How to Dress Well for your Outdoor or Studio Photoshoot
So, you have booked your shoot with me, these pictures will be important memories, moments of your life frozen in a stunning images forever and perhaps on the wall for all to see, you want to look great, and so panic sets in. What do we wear?
This is important, for many reasons, what we wear can effect the way we look and feel, but also flatter your figure, skin tones, hair, and co-ordinate with your home, or the season. Its a complicated business.
So I have done lots of research and found some great resources, some of which I will share here to help you here.
Whatever colour pallet you prefer, sticking to a small selection will help your images to stay nice simple effective and tidy, too many busy colours will draw the eye away from the main focus of the image, you or your family
Number 1 rule in my books is logos, they really stand out in pictures, so avoid at all costs, patterns can work sometimes, but keep it minimal so no more than 1 member of the family in the shot wearing a pattern and keep the pattern fairly neutral (e.g No character tops for kiddies)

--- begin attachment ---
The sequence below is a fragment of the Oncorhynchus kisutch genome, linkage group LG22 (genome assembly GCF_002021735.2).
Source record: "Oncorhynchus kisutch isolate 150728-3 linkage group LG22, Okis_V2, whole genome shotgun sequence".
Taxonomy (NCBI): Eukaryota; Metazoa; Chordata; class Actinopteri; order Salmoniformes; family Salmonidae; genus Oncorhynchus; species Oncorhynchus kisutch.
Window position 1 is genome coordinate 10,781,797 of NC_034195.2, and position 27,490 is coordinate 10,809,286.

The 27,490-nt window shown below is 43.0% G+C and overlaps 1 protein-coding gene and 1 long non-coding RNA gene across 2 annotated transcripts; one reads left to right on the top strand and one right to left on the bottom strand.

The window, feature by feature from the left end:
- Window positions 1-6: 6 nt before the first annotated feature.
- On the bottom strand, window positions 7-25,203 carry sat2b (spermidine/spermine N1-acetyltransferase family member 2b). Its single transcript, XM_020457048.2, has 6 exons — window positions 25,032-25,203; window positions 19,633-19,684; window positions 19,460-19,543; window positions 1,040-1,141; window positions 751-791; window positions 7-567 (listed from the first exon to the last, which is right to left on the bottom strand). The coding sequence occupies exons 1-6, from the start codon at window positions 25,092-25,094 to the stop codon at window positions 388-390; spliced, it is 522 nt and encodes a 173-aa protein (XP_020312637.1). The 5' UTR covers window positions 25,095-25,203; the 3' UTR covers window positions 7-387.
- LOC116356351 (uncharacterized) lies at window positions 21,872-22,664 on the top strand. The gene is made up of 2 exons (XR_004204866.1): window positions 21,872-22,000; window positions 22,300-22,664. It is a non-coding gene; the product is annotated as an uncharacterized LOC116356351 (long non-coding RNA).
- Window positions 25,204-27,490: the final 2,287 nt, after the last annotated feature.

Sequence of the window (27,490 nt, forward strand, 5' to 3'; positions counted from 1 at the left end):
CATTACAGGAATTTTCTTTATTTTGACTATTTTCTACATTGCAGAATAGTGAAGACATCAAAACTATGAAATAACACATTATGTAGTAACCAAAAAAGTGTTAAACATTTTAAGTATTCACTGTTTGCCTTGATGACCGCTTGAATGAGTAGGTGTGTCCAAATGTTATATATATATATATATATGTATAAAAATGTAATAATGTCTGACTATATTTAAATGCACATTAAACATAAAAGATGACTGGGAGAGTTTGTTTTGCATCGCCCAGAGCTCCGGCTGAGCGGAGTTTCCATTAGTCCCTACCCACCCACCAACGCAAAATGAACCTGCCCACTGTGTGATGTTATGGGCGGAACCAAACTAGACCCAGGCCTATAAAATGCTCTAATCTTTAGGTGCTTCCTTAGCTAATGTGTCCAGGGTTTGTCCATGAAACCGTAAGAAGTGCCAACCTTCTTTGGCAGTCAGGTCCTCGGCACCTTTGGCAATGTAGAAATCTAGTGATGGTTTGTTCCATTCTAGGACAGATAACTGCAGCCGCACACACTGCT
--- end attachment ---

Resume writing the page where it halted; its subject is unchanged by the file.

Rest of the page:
Type of Clothing
We all have our body hang ups, some more than others, but I find that covering the tops of your arms always a good idea, keep trousers darker than tops, and personally I love bare feet, but if you must wear socks plain and dark is better. Don’t pick very loose fitting clothes, as these will hide any curves you have, also avoid anything that will show multiple straps as this can look untidy
The time of the year will have a bearing on what you wear, Autumn and Winter you want to use layers, especially if we are outdoors, you want to be able to add or remove layers easily, also this will give you options of more than one look. Also the colours for Autumn and Winter are typically darker than those in Spring or Summer.
Where Will the Images Hang?
What colour theme do you have at home, what will look good on those walls, think about your curtains and carpets too.
„People feel good in front of the camera only when you learn to help them feel comfortable being there! It is about infusing them with your passion and educating them about the how much they will enjoy the process.” ― David Beckstead
Aneta Wojcik • Photographer